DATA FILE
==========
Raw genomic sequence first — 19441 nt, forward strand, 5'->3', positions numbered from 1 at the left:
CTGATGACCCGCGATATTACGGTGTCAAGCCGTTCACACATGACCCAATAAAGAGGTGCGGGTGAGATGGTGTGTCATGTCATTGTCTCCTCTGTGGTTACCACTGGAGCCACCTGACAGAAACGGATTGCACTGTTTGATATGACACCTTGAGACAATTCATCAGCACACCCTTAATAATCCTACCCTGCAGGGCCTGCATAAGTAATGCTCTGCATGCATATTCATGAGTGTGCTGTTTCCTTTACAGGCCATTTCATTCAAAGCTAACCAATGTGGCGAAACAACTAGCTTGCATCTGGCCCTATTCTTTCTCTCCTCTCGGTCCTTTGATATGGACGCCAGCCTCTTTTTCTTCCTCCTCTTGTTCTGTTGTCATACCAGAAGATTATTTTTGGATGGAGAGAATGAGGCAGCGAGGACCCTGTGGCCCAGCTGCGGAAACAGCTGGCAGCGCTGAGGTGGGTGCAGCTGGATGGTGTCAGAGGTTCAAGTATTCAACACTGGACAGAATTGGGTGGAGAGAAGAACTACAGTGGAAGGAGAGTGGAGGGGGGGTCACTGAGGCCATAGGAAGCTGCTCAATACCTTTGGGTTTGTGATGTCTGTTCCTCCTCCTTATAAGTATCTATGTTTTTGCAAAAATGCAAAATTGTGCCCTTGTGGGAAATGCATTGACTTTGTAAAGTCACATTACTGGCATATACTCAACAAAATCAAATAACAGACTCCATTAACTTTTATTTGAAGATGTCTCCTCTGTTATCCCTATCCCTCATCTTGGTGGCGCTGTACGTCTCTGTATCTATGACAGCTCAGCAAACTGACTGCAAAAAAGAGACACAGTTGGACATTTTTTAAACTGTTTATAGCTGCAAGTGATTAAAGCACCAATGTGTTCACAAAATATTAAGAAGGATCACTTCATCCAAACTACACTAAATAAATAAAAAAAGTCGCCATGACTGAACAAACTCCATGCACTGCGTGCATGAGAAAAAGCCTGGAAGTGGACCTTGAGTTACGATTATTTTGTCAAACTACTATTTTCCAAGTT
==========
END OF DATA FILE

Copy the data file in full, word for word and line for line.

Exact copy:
Raw genomic sequence first — 19441 nt, forward strand, 5'->3', positions numbered from 1 at the left:
CTGATGACCCGCGATATTACGGTGTCAAGCCGTTCACACATGACCCAATAAAGAGGTGCGGGTGAGATGGTGTGTCATGTCATTGTCTCCTCTGTGGTTACCACTGGAGCCACCTGACAGAAACGGATTGCACTGTTTGATATGACACCTTGAGACAATTCATCAGCACACCCTTAATAATCCTACCCTGCAGGGCCTGCATAAGTAATGCTCTGCATGCATATTCATGAGTGTGCTGTTTCCTTTACAGGCCATTTCATTCAAAGCTAACCAATGTGGCGAAACAACTAGCTTGCATCTGGCCCTATTCTTTCTCTCCTCTCGGTCCTTTGATATGGACGCCAGCCTCTTTTTCTTCCTCCTCTTGTTCTGTTGTCATACCAGAAGATTATTTTTGGATGGAGAGAATGAGGCAGCGAGGACCCTGTGGCCCAGCTGCGGAAACAGCTGGCAGCGCTGAGGTGGGTGCAGCTGGATGGTGTCAGAGGTTCAAGTATTCAACACTGGACAGAATTGGGTGGAGAGAAGAACTACAGTGGAAGGAGAGTGGAGGGGGGGTCACTGAGGCCATAGGAAGCTGCTCAATACCTTTGGGTTTGTGATGTCTGTTCCTCCTCCTTATAAGTATCTATGTTTTTGCAAAAATGCAAAATTGTGCCCTTGTGGGAAATGCATTGACTTTGTAAAGTCACATTACTGGCATATACTCAACAAAATCAAATAACAGACTCCATTAACTTTTATTTGAAGATGTCTCCTCTGTTATCCCTATCCCTCATCTTGGTGGCGCTGTACGTCTCTGTATCTATGACAGCTCAGCAAACTGACTGCAAAAAAGAGACACAGTTGGACATTTTTTAAACTGTTTATAGCTGCAAGTGATTAAAGCACCAATGTGTTCACAAAATATTAAGAAGGATCACTTCATCCAAACTACACTAAATAAATAAAAAAAGTCGCCATGACTGAACAAACTCCATGCACTGCGTGCATGAGAAAAAGCCTGGAAGTGGACCTTGAGTTACGATTATTTTGTCAAACTACTATTTTCCAAGTT